Humans Disrupting Animals' Sleep Cycles

UC Berkeley scientists recently released a study which indicated that animals are adjusting their habits to avoid human encroachment on their habitats. As human populations grow, animals are going further and further out of their way to avoid us including becoming nocturnal. Scientists admit that this probably works for the animals, but could have potential "ecosystem-level consequences" we don't yet fully understand.

 Kaitlyn Gaynor, an ecologist at the University of California, Berkeley, who led the study said animals that don't adapt well to the darkness will be affected. But she said that behavioral shift could also help other animals reduce direct encounters with people. "Humans can do their thing during the day; wildlife can do their thing at night," she said. 

Why This Matters: Marlee Tucker, an ecologist at Goethe University Frankfurt in Germany who was not part of the research, was surprised that any kind of human activity is enough for mammals to see people as a threat. "It's a little bit scary," she said. "Even if people think that we're not deliberately trying to impact animals, we probably are without knowing it." Even hiking and camping outside can disturb animals, it's all the more reason to make sure we disrupt nature as little as possible when venturing outside. 



NASA's Curiosity rover in the Gale Crater on Mars. Photo: NASA/JPL-Caltech
Space Law Snafu

In the age of NewSpace, transportation to space won't be restricted to government entities as private companies and entrepreneurs like Elon Musk are clamoring to travel to Mars and beyond. As the Washington Post pointed out, all this raises the sticky issue of “planetary protection." As Wired explained, planetary protection has two basic missions: “backward protection” means making sure that nothing dangerous in space gets back to Earth and “forward protection” is making sure that no Earthly gunk makes it off-world—primarily so that it doesn’t contaminate whatever science an Earth-born probe is doing. In fact, the Outer Space Treaty of 1967 which was signed and ratified by 107 countries specifically states that "states shall avoid harmful contamination of space and celestial bodies" and likewise expresses that nations must avoid introducing extraterrestrial matter to Earth.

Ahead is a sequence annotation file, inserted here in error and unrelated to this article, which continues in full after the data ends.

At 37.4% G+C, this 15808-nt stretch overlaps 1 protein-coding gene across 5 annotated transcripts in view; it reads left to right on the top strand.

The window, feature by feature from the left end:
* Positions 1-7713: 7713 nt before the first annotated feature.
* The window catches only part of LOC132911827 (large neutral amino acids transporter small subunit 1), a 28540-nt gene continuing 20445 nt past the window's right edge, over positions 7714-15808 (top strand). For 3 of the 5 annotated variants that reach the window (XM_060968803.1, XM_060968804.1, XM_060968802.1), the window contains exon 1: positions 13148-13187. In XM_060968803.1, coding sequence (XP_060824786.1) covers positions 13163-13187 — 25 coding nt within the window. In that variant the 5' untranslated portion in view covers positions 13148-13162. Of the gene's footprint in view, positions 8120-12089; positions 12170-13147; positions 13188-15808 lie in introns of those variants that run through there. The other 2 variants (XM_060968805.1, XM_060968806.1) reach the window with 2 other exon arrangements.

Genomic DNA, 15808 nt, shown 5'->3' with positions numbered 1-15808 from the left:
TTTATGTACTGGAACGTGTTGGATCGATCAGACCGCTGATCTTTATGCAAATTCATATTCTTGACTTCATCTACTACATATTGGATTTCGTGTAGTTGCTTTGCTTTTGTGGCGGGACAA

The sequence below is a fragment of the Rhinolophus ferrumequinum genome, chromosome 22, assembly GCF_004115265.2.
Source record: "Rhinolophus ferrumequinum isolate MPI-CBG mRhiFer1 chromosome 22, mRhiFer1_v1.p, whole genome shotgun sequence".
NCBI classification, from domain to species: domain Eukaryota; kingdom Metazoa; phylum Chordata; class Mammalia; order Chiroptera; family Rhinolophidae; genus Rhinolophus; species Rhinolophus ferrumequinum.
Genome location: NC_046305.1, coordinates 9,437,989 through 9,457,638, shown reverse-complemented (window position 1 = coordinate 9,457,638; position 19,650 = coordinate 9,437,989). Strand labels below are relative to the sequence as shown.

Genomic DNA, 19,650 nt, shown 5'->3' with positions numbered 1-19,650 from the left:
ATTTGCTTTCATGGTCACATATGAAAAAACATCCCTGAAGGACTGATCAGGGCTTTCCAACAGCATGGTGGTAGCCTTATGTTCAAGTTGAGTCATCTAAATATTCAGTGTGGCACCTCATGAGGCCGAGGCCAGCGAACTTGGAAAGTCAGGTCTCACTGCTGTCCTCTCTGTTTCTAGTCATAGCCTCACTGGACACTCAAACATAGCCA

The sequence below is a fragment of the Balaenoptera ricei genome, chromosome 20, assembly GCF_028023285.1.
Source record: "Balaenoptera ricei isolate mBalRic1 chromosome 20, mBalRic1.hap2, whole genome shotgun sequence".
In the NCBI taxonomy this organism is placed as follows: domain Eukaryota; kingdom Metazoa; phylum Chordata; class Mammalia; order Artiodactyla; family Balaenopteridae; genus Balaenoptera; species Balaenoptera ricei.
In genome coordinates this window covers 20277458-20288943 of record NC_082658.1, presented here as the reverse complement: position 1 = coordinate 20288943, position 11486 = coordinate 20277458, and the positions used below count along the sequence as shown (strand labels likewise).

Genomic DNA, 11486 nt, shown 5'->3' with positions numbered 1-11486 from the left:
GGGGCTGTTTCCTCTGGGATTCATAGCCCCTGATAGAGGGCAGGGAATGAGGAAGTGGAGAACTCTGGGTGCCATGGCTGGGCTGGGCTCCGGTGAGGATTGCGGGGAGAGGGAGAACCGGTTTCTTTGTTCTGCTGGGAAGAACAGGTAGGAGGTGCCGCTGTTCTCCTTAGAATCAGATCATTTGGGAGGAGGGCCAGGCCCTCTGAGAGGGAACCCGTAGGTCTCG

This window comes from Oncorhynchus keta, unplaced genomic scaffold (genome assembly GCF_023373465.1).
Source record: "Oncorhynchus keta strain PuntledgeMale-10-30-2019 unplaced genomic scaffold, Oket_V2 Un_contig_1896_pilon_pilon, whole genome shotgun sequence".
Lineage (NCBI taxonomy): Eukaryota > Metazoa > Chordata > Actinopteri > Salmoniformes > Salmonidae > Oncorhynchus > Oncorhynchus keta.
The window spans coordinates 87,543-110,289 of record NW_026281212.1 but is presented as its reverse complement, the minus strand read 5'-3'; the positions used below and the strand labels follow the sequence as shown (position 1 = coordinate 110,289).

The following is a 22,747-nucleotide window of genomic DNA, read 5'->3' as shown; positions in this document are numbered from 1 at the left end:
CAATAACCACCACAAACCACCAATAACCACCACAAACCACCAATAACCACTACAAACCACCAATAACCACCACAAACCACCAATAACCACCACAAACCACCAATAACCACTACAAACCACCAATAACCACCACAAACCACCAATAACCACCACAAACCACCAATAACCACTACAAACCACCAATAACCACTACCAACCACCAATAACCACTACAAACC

People in favor of human missions to Mars view planetary protection and the Outer Space Treaty as too restrictive and think it can limit where spacecrafts can land and where rovers can venture (and believe that the science behind it is a relic of Cold War mentality). But a new report from the National Academies of Sciences, Engineering, and Medicine is urging NASA to improve and update its planetary protection process in light of so many new private-sector players in space exploration. 

Why This Matters: One of the best reasons to enforce planetary protection rules is for scientific credibility. NASA does not want the search for life on Mars to be contaminated by bacteria that astronauts and machines bring from Earth. “Earth organisms could completely sully what’s there and compromise the science,” said Gary Ruvkun, a professor of genetics at Harvard Medical School and a member of the National Academies committee. Although "space law" sounds like something out of Star Trek it's a very real thing that people will have to contend with more frequently as we develop more advanced technology to explore the final frontier (sorry, couldn't help ourselves!). 



One Cool Thing:  Greener Fireworks

We will end today on a cool note!  The potential health and environmental hazards created by some of the chemicals found in fireworks has led to both increased regulation and research for civilian and military pyrotechnics.  According to American Scientist magazine, the U.S. government has conducted research to develop propellants, explosives, and pyrotechnics that are more environmentally friendly that are making their way into private fireworks displays.  Fireworks can produce soot and smoke that temporarily reduce air quality around displays, and afterward, the materials in fireworks, such as the coloring chemicals and the other parts that don't totally burn up, fall back to the ground and contaminate soils or waterways.  But now, many pyrotechnic devices, based on high-nitrogen, low-smoke pyrotechnic technologies, are in use at indoor entertainment venues such as concerts and sporting events like the Superbowl, the Olympics, and other big events.  And Forbes Magazine reports that while fireworks release chemicals into the air temporarily, they do not release enough to have an impact on global warming. 

Hip Hip Hooray!  Happy Fourth of July, everyone!